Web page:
- XCD KNIGHT
- Posts: 2218
- Joined: Thu Jan 01, 2015 7:20 pm
- Location: Stanley, New Brunswick, Canada
- Ski style: Nordic backcountry touring
- Favorite Skis: Asnes Ingstad BC; Asnes Gamme 54 BC; Asnes Storetind Carbon
- Favorite boots: Alpina Alaska; Scarpa T4
- Occupation: Forestry Professional
Instructor at Maritime College of Forest Technology
Husband, father, farmer and logger
Unashamed to be a "cross-country type" and love skiing down-hill.
Yup, the BC65s.This season I've realized that although they are soft and plasticky, they are a ton of fun for charging through brush and thick woods when you don't care about beating them up. I've also been using the USGI Combats ('Stormtroopers') when conditions are right. The snow's not deep enough for turns (we need 3-4 feet to cover the forest debris) so fast tours it is! I would add that the Alaska NNN-BC boots are the most comfortable footwear I've worn: that type of comfort is addicting!lilcliffy wrote:What waxless skinny you on these days- the BC65?
I was thinking he was going to be using these skis for approach, so in a trail skiing context. I'm not thinking making turns is where one would do this. It's more a trail skier trick to avoid having to make turns (perhaps where you can't easily).connyro wrote:I guess you can descend with skins on, but I don't think it's a very good idea. Descending with skins is really unstable, especially once you get the skis on edge (they tend to take off once the skins are no longer fully engaged with the snow.) Your chances of falling/losing control are greater with skins on when descending.MikeK wrote:(you can wear skins descending too).
THAT makes sense. I was envisioning a beginner tele skier attempting to make turns with skins ! For just sliding straight down a trail, sure, leave skins on. It's not much fun but it DOES beat taking skins off and putting them back on just for a short glide...MikeK wrote:I was thinking he was going to be using these skis for approach, so in a trail skiing context. I'm not thinking making turns is where one would do this. It's more a trail skier trick to avoid having to make turns (perhaps where you can't easily).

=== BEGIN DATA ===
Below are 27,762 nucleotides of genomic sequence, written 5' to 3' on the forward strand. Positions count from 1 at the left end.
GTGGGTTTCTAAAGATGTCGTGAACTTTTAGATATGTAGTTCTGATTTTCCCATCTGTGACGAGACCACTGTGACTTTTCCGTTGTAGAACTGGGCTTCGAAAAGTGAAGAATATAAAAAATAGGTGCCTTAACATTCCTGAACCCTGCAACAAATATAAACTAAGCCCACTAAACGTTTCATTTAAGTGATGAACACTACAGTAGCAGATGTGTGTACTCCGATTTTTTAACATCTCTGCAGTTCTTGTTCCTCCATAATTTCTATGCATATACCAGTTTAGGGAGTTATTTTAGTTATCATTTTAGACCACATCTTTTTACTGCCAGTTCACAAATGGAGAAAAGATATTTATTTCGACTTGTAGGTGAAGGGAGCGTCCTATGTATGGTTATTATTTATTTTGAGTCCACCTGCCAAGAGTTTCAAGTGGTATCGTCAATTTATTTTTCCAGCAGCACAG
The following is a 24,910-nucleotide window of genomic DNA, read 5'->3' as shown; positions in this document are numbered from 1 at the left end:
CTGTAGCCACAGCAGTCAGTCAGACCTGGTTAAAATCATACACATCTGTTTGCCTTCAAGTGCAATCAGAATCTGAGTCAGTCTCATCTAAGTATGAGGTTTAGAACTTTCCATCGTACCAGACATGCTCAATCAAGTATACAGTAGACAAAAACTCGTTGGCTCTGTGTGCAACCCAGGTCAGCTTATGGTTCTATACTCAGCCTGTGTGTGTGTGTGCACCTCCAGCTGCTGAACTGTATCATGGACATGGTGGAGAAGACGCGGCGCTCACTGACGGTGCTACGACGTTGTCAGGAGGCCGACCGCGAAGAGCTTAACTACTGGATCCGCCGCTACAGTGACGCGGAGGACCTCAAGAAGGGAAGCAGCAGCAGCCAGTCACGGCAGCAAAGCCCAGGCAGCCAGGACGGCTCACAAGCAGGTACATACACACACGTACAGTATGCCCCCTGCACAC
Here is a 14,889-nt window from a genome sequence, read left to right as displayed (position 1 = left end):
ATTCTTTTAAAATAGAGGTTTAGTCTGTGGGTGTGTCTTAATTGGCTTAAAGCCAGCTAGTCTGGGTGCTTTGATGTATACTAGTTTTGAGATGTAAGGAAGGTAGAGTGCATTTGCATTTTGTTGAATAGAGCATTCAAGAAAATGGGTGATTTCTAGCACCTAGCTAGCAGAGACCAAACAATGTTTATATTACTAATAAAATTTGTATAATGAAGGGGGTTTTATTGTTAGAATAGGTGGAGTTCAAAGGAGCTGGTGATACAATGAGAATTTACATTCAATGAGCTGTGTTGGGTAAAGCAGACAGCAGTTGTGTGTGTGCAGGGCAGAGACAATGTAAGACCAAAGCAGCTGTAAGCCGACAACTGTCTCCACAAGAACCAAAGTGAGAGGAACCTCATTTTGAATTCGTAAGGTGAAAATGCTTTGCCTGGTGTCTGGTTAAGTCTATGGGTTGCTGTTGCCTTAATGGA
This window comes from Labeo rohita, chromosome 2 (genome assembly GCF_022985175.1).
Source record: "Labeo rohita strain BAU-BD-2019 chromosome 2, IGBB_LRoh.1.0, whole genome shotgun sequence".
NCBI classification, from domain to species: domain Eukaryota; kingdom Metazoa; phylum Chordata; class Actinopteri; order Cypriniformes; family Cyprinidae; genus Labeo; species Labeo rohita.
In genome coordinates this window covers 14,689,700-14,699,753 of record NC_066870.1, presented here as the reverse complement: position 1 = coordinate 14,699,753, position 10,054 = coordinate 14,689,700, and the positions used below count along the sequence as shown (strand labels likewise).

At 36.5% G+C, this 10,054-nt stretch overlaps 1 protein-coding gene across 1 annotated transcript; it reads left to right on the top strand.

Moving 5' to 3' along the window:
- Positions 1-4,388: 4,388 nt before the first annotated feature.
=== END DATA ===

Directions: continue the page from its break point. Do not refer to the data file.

Skins will slow you down considerably, so you can kind of use your skis like snowshoes. Obviously they will slide, but not nearly as fast as they will naked (and you can glissade down steep stuff on snowshoes )
Fussing around switching gear is no fun - most likely you'll be able to ski your way in to these places, but if it's a sketchy trail with fast snow, then you can try the skins and see if it helps.
Lots of people ski on skins these parts when the trails are packed down and icy.
The elevation changes at the bottom and mileage are probably not an exact match but should be pretty close.
I can't make any comment about anything based on a profile map because width, rocks, vegetation, snow quality and depth can all make a huge impact on how something skis. I've skied trails that were probably technically easy in sketchy conditions that were beyond expert to navigate. I've skied very advanced stuff in ideal conditions that would have probably caused me a need for that splint in others. I wouldn't consider myself an expert skier.
If the name of your games is using the skis to get from A to B, then you want to be as prepared as possible for bad conditions. Worse comes to worse you ditch the skis and go on snowshoes if you are doing an out and back trip (obviously retrieve the skis on the way out). If the skis are making you go slower, use more energy than walking or putting you in danger, then ditch them.
Are you planning on using a pulk? It sounds like you are going to be hauling some serious gear over some serious elevation and mileage.
I don't often deal with these kind of logistics because I just ski to go skiing, so if it's miserable or beyond my skill, I turn back early and do something else. In past years I did a lot of distance tours like this, so it's something I'm familiar with, and didn't want to have to walk back 5+ miles to my car if I wasn't prepared or I encountered something unexpected. It's tough to figure out what to take. 99% of the time you carry something and never use it, and the 1 time you don't bring it, you want it.
I"ve only hiked a section of it, went in around 8 miles and back out, guess it will be an adventure for sure. I think due to the glacier area and being a total newb on Skis, I might at times feel more comfortable using snowshoes, I guess until I actually get there and get some skiing in, I won't really know, I have plans to get some skiing in before I get there but not till 2018, lol